Max Williams has not lost his desire to compete at cycling’s highest level, but the lockdown did give him the time to focus on his other goal – to achieve University Entrance.
The 17-year-old has already carved out a name for himself, making the New Zealand u19 Oceania Track team for the past two years, and earning a number of accolades.
In his final year at St. John’s College, he has his sight set on passing the year and gaining University Entrance – although he doesn’t plan on using it, before “making something” out of his passion.
Having competed at track nationals in Cambridge, and narrowly missing out on world’s selection earlier in the year, he had taken a break and was building up for age group road nationals in April before lockdown came and events were postponed.
“It’s been like a really big mental and physical focus to make that team and I just missed out really by nothing so it was a bit gutting.
“I had made a decision prior to that that I wasn’t going to go overseas this year, just to get (NCEA) level three out of the way and then next year go again. So, it has been good how it all panned out.”
Keen on keeping active and the outdoors, Max started getting into Triathalons in Intermediate.
“I was quite a good runner, I disliked swimming and I was quite good on the bike. One of my teachers just invited me to come to a national schools race and I finished around the top 10.”
“I decided to get a coach and it took off from there.”
He found his passion on the track and has been “hunting for that world’s selection ever since”, with Coach and Cycling New Zealand’s lead team mechanic Ben Rowell by his side.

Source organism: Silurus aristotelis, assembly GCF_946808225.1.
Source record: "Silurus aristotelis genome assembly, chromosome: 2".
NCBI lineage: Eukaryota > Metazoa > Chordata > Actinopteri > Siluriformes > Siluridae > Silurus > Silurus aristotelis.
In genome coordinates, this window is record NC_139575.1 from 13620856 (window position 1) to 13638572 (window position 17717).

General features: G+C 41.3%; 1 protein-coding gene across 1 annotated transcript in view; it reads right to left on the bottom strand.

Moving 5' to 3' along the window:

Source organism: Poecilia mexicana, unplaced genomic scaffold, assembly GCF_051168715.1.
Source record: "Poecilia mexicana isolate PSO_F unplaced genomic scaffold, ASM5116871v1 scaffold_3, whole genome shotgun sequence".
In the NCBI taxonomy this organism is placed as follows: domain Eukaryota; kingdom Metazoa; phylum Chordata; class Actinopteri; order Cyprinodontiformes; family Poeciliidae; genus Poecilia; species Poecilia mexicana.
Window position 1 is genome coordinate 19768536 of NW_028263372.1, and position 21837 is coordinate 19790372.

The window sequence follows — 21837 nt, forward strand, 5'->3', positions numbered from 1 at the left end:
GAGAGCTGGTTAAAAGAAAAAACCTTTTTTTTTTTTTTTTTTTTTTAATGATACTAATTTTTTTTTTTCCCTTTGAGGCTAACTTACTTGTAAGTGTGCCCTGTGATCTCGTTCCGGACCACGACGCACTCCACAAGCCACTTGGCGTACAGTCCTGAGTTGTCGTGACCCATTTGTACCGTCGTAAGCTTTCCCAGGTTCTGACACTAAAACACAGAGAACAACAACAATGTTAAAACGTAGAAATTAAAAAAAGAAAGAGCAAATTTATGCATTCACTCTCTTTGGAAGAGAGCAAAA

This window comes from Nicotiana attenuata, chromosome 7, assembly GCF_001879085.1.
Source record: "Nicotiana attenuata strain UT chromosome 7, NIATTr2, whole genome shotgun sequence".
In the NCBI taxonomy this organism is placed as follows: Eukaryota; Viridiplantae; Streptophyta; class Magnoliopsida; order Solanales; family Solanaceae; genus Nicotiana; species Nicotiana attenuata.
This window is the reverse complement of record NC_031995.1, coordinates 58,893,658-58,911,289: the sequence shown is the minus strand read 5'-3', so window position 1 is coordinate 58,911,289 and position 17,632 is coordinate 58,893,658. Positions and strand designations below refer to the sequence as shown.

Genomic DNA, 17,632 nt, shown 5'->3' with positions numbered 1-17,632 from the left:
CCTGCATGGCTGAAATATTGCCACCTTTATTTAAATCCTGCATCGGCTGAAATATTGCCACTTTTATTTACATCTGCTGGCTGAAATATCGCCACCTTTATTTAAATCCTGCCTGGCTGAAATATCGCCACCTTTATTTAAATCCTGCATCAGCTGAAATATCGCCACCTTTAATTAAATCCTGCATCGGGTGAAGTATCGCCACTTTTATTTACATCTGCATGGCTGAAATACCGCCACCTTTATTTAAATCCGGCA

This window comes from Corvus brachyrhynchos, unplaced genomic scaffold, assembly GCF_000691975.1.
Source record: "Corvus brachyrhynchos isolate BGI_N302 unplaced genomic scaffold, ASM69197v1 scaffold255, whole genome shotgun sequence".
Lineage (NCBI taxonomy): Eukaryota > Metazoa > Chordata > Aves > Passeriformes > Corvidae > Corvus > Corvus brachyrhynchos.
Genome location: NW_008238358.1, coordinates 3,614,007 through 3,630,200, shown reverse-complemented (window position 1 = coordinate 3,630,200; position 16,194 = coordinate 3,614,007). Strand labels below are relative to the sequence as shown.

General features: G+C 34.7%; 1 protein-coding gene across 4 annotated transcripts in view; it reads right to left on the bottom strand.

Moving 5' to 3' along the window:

“I love the track and road but there’s something about the track, it’s really fast and you have to make quick decisions, and it’s cool to watch. “
Although, it is no surprise Max loves the thrill of racing.
“In everything I do, I just push myself to the max whether it’s doing an assessment, running or swimming, or whatever, I just always go to the max so things like time trials on the track and that suits me perfectly as a person because I can just go.”
He was “fortunate” that he didn’t have “too much planned when COVID hit” so he could re-think and focus on what he wanted to achieve.
The beauty of having an erg (indoor trainer), and virtual competitions, meant he was able to continue training anywhere from 6-10 hours a week and challenge himself by competing with people all over the world from the comfort of his home.
“It was pretty hard racing – you don’t know the age group you’re riding in, or anything so it is good
to test yourself against other people.”
With nothing coming up at the time, he was able to reduce his training and focus on “getting fit”.
“I didn’t have to panic thinking there were events that were coming up that were important.”
Now he is back “in full swing” training for road nationals”.
“It will be the first big event back for everyone so I’m just going to try and do that and then after that try and re-evaluate.”
But with everything changing due to the current pandemic, and international racing off the cards for the meantime, he says it comes down to “what I want to do”.
But above all else, he is most looking forward to when international travel opens up again.
“I’m keen to get back over to China, Europe, or America and just get my name out there and get on the track.”
Next year, he plans on getting a job while he focuses on making cycling a career, travelling between Hawke’s Bay and Cambridge.
“I’m just going to try and pursue my cycling for as long as I can because it is such a short window, either making the national team or I will go overseas when I can whether it is racing on my mountain bike, road bike, or track bike.
“That’s my plan and then after that, I would like to come and do my building apprenticeship maybe in 10 years or so, however long my cycling lasts.”
ON TRACK: St. John’s College student Max Williams pictured at the 2020 National Track Championships held in Cambridge. Photo / Concept 78